The use of chemicals is common throughout many phases of furniture manufacturing. But thanks to California Senate Bill 1019 passed into law last year, consumers now have choices when it comes to whether their furniture’s upholstery contains flame-retarding chemicals. This new law requires that the labels on all upholstered furniture produced beginning in 2015 indicate the presence of any toxic flame-retardant chemicals.
Why is this important?
While the effects of newer types of flame-retarding chemicals in our bodies have not yet been widely studied, tests of some of the earlier ones—like PBDEs, which are now banned but still prevalent in foam-containing products purchased before 2005—indicate possible links to cancer, altered hormones and neurological effects.
The types of flame-retarding chemicals used by manufacturers can vary, but a 2012 study showed that some form of them was found in nearly all U.S. couches tested. These chemicals can easily migrate out of the polyurethane foam that comprises the comfortable cushioning and wind up in dust throughout your home. Toddlers, who crawl on the floor and put their hands in their mouths, are particularly susceptible.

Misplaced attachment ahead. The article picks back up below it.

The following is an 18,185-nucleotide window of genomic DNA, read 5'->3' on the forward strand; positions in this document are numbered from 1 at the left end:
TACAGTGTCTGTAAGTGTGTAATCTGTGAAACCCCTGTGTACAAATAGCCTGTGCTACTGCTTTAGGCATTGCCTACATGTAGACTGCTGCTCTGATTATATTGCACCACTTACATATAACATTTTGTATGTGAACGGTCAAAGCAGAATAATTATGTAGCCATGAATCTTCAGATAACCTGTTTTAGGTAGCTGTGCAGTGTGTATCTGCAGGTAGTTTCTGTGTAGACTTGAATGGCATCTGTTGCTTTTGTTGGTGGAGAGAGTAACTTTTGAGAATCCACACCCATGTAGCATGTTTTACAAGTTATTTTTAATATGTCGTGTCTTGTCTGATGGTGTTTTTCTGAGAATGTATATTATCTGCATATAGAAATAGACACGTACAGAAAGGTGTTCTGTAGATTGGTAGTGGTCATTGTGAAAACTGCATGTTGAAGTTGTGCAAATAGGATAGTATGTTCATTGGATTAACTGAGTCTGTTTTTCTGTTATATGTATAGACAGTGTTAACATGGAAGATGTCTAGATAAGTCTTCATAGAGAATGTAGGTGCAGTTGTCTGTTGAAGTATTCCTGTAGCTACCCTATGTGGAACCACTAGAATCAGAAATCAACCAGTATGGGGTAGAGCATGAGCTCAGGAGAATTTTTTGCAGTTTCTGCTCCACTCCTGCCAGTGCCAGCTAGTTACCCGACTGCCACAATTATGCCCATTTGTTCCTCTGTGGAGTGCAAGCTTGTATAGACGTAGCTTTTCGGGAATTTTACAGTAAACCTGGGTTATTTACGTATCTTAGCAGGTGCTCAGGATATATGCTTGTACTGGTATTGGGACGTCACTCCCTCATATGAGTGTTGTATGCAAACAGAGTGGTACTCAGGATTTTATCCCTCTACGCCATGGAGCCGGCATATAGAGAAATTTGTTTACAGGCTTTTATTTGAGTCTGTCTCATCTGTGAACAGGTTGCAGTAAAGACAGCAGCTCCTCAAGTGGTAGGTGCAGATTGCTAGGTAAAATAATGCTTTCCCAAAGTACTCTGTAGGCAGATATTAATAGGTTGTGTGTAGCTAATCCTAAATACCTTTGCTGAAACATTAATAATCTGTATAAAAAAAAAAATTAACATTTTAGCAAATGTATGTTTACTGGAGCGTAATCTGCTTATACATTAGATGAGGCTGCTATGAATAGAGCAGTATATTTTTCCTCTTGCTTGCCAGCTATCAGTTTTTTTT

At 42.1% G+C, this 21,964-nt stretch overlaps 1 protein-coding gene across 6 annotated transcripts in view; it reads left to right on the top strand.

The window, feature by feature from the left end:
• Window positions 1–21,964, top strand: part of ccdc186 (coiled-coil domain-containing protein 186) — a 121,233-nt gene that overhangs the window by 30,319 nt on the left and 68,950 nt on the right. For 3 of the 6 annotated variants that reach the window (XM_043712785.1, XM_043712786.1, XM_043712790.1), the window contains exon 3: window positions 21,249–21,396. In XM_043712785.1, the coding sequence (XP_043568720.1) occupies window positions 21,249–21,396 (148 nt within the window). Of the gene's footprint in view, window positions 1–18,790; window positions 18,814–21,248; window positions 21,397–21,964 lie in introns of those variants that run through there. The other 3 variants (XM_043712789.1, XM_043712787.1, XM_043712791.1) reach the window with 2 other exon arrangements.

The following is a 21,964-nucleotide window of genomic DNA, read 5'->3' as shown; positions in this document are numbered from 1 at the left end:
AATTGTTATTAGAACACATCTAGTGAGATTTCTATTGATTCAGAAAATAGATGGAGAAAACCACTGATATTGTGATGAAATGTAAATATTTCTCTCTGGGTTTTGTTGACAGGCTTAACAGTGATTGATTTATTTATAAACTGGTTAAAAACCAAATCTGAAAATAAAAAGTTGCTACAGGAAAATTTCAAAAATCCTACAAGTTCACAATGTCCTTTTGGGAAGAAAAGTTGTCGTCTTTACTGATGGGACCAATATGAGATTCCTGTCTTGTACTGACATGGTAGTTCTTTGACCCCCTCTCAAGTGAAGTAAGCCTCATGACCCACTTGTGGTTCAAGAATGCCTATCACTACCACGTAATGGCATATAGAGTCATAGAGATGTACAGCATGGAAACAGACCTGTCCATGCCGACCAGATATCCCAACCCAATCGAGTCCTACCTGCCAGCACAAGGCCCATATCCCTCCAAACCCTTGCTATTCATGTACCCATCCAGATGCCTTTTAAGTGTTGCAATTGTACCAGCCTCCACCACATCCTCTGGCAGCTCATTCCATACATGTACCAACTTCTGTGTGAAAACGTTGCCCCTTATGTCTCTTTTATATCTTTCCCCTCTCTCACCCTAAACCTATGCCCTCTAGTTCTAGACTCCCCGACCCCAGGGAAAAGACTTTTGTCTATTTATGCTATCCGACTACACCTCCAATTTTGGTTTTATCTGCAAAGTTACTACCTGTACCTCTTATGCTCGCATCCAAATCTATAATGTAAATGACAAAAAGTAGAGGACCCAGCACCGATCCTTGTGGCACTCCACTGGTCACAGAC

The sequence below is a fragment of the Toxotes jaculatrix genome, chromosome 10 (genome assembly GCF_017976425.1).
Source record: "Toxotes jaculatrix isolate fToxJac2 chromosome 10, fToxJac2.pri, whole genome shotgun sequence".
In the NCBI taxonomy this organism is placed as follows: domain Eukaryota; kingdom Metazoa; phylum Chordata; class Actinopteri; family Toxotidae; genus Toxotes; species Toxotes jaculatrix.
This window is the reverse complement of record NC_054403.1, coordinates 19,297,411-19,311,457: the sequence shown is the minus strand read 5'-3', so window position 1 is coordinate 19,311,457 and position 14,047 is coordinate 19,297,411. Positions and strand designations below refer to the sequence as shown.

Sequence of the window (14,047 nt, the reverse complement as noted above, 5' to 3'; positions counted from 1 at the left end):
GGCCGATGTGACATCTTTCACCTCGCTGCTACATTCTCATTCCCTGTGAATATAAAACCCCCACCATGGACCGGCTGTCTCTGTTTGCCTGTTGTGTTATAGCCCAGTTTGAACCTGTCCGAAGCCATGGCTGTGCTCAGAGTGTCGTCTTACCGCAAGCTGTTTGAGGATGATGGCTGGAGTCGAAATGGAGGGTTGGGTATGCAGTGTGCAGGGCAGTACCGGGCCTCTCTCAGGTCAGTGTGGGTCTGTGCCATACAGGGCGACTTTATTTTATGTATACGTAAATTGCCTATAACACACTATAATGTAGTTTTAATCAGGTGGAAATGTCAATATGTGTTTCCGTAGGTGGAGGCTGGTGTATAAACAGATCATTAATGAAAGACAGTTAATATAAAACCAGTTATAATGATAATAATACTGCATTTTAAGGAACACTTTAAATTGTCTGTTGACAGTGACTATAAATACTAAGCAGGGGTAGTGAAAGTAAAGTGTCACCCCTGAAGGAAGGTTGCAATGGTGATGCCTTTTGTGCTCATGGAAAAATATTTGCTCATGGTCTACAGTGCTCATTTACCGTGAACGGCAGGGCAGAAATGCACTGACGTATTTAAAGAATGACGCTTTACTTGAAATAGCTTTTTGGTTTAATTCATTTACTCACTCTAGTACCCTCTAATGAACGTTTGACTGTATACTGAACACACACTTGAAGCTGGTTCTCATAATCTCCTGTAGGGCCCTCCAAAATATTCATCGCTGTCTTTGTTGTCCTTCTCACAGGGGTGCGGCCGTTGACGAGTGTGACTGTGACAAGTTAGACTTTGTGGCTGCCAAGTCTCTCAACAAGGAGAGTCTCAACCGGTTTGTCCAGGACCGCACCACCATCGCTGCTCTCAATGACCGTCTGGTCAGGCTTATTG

But now, the California law allows that state’s flammability standard to include physical as well as chemical blocks, meaning consumers have choices. And because California is such a large market, it’s likely that manufacturers will adopt the practice for other states, too.
Stores that have already begun phasing out the use of flame retardants include:
Planning on purchasing upholstered furniture soon? Look for this label under the cushions or the bottom of the item:
How important is it to you that consumers have choices when it comes to the types of chemicals that enter our homes? Please feel free to share your thoughts in the comment section below!
The Atlantic: Where to Buy a Safe Couch
Scientific American: Flame Retardants on the Rise in Furniture
EWG: California Makes it Law: Label Toxic Flame Retardants in Furniture
NRDC: Want to avoid toxic couch chemicals? Just look for new label!